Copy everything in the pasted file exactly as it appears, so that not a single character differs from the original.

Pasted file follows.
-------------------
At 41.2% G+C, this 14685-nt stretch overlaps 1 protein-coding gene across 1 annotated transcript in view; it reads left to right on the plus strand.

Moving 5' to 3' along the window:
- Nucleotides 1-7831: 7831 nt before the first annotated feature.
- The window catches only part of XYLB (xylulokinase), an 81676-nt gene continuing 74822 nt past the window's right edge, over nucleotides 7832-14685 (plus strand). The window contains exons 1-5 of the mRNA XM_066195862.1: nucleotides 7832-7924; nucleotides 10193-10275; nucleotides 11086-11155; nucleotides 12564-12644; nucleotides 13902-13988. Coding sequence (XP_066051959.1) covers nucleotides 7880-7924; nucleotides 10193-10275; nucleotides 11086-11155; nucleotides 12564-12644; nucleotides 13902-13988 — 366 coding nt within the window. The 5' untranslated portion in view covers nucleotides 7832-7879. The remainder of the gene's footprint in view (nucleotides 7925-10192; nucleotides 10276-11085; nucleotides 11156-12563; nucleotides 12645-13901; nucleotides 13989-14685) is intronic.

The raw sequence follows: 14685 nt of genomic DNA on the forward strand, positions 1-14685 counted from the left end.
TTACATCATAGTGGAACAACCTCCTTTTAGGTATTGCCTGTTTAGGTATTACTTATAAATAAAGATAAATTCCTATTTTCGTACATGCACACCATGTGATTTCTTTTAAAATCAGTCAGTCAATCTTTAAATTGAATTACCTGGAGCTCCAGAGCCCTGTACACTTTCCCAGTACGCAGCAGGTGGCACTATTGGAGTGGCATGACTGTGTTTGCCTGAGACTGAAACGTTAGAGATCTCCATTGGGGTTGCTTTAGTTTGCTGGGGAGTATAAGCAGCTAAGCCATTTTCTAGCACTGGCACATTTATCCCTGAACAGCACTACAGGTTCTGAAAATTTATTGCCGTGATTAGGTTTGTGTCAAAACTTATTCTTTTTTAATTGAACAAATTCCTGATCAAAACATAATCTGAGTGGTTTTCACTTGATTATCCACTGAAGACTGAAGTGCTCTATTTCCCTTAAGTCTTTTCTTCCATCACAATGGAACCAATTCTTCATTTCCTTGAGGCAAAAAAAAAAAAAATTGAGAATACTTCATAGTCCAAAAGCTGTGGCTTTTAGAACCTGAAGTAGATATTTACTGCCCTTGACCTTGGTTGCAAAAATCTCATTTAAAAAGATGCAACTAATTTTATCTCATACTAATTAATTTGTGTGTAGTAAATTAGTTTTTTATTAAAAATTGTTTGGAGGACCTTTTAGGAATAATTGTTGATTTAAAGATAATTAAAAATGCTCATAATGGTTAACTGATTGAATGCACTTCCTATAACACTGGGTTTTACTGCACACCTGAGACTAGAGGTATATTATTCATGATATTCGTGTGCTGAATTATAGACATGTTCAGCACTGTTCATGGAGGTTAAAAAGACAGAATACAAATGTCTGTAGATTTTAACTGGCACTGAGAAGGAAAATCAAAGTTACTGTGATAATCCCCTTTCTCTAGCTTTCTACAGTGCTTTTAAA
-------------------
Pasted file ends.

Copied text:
At 41.2% G+C, this 14685-nt stretch overlaps 1 protein-coding gene across 1 annotated transcript in view; it reads left to right on the plus strand.

Moving 5' to 3' along the window:
- Nucleotides 1-7831: 7831 nt before the first annotated feature.
- The window catches only part of XYLB (xylulokinase), an 81676-nt gene continuing 74822 nt past the window's right edge, over nucleotides 7832-14685 (plus strand). The window contains exons 1-5 of the mRNA XM_066195862.1: nucleotides 7832-7924; nucleotides 10193-10275; nucleotides 11086-11155; nucleotides 12564-12644; nucleotides 13902-13988. Coding sequence (XP_066051959.1) covers nucleotides 7880-7924; nucleotides 10193-10275; nucleotides 11086-11155; nucleotides 12564-12644; nucleotides 13902-13988 — 366 coding nt within the window. The 5' untranslated portion in view covers nucleotides 7832-7879. The remainder of the gene's footprint in view (nucleotides 7925-10192; nucleotides 10276-11085; nucleotides 11156-12563; nucleotides 12645-13901; nucleotides 13989-14685) is intronic.

The raw sequence follows: 14685 nt of genomic DNA on the forward strand, positions 1-14685 counted from the left end.
TTACATCATAGTGGAACAACCTCCTTTTAGGTATTGCCTGTTTAGGTATTACTTATAAATAAAGATAAATTCCTATTTTCGTACATGCACACCATGTGATTTCTTTTAAAATCAGTCAGTCAATCTTTAAATTGAATTACCTGGAGCTCCAGAGCCCTGTACACTTTCCCAGTACGCAGCAGGTGGCACTATTGGAGTGGCATGACTGTGTTTGCCTGAGACTGAAACGTTAGAGATCTCCATTGGGGTTGCTTTAGTTTGCTGGGGAGTATAAGCAGCTAAGCCATTTTCTAGCACTGGCACATTTATCCCTGAACAGCACTACAGGTTCTGAAAATTTATTGCCGTGATTAGGTTTGTGTCAAAACTTATTCTTTTTTAATTGAACAAATTCCTGATCAAAACATAATCTGAGTGGTTTTCACTTGATTATCCACTGAAGACTGAAGTGCTCTATTTCCCTTAAGTCTTTTCTTCCATCACAATGGAACCAATTCTTCATTTCCTTGAGGCAAAAAAAAAAAAAATTGAGAATACTTCATAGTCCAAAAGCTGTGGCTTTTAGAACCTGAAGTAGATATTTACTGCCCTTGACCTTGGTTGCAAAAATCTCATTTAAAAAGATGCAACTAATTTTATCTCATACTAATTAATTTGTGTGTAGTAAATTAGTTTTTTATTAAAAATTGTTTGGAGGACCTTTTAGGAATAATTGTTGATTTAAAGATAATTAAAAATGCTCATAATGGTTAACTGATTGAATGCACTTCCTATAACACTGGGTTTTACTGCACACCTGAGACTAGAGGTATATTATTCATGATATTCGTGTGCTGAATTATAGACATGTTCAGCACTGTTCATGGAGGTTAAAAAGACAGAATACAAATGTCTGTAGATTTTAACTGGCACTGAGAAGGAAAATCAAAGTTACTGTGATAATCCCCTTTCTCTAGCTTTCTACAGTGCTTTTAAA